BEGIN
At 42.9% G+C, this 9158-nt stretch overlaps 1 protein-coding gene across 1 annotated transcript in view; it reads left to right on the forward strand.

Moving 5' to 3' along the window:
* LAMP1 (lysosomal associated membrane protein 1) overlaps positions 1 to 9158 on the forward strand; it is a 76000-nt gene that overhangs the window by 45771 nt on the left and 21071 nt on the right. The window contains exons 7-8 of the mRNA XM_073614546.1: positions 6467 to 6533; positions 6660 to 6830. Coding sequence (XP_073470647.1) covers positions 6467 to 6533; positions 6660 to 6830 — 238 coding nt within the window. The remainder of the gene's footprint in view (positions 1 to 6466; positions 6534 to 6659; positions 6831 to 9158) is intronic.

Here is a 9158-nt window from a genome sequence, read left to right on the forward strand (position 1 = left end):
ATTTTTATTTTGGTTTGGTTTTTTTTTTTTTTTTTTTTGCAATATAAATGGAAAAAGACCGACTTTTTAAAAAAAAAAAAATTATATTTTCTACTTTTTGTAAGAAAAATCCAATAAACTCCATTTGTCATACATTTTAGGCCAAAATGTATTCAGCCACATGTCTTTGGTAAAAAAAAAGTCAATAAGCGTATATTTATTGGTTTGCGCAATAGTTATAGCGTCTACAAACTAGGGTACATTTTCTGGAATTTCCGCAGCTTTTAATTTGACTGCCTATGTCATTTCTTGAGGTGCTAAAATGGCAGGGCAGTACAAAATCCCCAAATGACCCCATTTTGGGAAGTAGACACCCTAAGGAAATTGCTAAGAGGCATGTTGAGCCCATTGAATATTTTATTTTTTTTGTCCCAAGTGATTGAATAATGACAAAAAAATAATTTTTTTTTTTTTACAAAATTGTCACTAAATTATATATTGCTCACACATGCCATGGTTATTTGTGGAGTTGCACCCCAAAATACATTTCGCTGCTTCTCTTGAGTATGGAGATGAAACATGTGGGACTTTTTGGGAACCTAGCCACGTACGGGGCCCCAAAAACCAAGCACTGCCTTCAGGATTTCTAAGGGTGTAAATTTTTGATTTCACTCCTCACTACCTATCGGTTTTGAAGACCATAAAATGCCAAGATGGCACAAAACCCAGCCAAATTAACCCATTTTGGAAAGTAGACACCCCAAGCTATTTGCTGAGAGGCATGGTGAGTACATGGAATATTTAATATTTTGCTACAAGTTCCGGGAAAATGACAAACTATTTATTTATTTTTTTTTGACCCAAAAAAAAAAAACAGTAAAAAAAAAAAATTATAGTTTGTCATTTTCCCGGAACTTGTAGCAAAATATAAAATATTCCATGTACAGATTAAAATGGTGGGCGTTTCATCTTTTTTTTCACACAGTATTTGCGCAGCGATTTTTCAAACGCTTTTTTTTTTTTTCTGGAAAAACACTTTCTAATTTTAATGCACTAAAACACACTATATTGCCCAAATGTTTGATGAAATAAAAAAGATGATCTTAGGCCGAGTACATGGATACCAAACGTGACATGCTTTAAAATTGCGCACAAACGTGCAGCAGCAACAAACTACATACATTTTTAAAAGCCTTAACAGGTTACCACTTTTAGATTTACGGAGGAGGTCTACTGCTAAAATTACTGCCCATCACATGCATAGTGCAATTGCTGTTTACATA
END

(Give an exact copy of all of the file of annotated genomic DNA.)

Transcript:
At 42.9% G+C, this 9158-nt stretch overlaps 1 protein-coding gene across 1 annotated transcript in view; it reads left to right on the forward strand.

Moving 5' to 3' along the window:
* LAMP1 (lysosomal associated membrane protein 1) overlaps positions 1 to 9158 on the forward strand; it is a 76000-nt gene that overhangs the window by 45771 nt on the left and 21071 nt on the right. The window contains exons 7-8 of the mRNA XM_073614546.1: positions 6467 to 6533; positions 6660 to 6830. Coding sequence (XP_073470647.1) covers positions 6467 to 6533; positions 6660 to 6830 — 238 coding nt within the window. The remainder of the gene's footprint in view (positions 1 to 6466; positions 6534 to 6659; positions 6831 to 9158) is intronic.

Here is a 9158-nt window from a genome sequence, read left to right on the forward strand (position 1 = left end):
ATTTTTATTTTGGTTTGGTTTTTTTTTTTTTTTTTTTTGCAATATAAATGGAAAAAGACCGACTTTTTAAAAAAAAAAAAATTATATTTTCTACTTTTTGTAAGAAAAATCCAATAAACTCCATTTGTCATACATTTTAGGCCAAAATGTATTCAGCCACATGTCTTTGGTAAAAAAAAAGTCAATAAGCGTATATTTATTGGTTTGCGCAATAGTTATAGCGTCTACAAACTAGGGTACATTTTCTGGAATTTCCGCAGCTTTTAATTTGACTGCCTATGTCATTTCTTGAGGTGCTAAAATGGCAGGGCAGTACAAAATCCCCAAATGACCCCATTTTGGGAAGTAGACACCCTAAGGAAATTGCTAAGAGGCATGTTGAGCCCATTGAATATTTTATTTTTTTTGTCCCAAGTGATTGAATAATGACAAAAAAATAATTTTTTTTTTTTTACAAAATTGTCACTAAATTATATATTGCTCACACATGCCATGGTTATTTGTGGAGTTGCACCCCAAAATACATTTCGCTGCTTCTCTTGAGTATGGAGATGAAACATGTGGGACTTTTTGGGAACCTAGCCACGTACGGGGCCCCAAAAACCAAGCACTGCCTTCAGGATTTCTAAGGGTGTAAATTTTTGATTTCACTCCTCACTACCTATCGGTTTTGAAGACCATAAAATGCCAAGATGGCACAAAACCCAGCCAAATTAACCCATTTTGGAAAGTAGACACCCCAAGCTATTTGCTGAGAGGCATGGTGAGTACATGGAATATTTAATATTTTGCTACAAGTTCCGGGAAAATGACAAACTATTTATTTATTTTTTTTTGACCCAAAAAAAAAAAACAGTAAAAAAAAAAAATTATAGTTTGTCATTTTCCCGGAACTTGTAGCAAAATATAAAATATTCCATGTACAGATTAAAATGGTGGGCGTTTCATCTTTTTTTTCACACAGTATTTGCGCAGCGATTTTTCAAACGCTTTTTTTTTTTTTCTGGAAAAACACTTTCTAATTTTAATGCACTAAAACACACTATATTGCCCAAATGTTTGATGAAATAAAAAAGATGATCTTAGGCCGAGTACATGGATACCAAACGTGACATGCTTTAAAATTGCGCACAAACGTGCAGCAGCAACAAACTACATACATTTTTAAAAGCCTTAACAGGTTACCACTTTTAGATTTACGGAGGAGGTCTACTGCTAAAATTACTGCCCATCACATGCATAGTGCAATTGCTGTTTACATA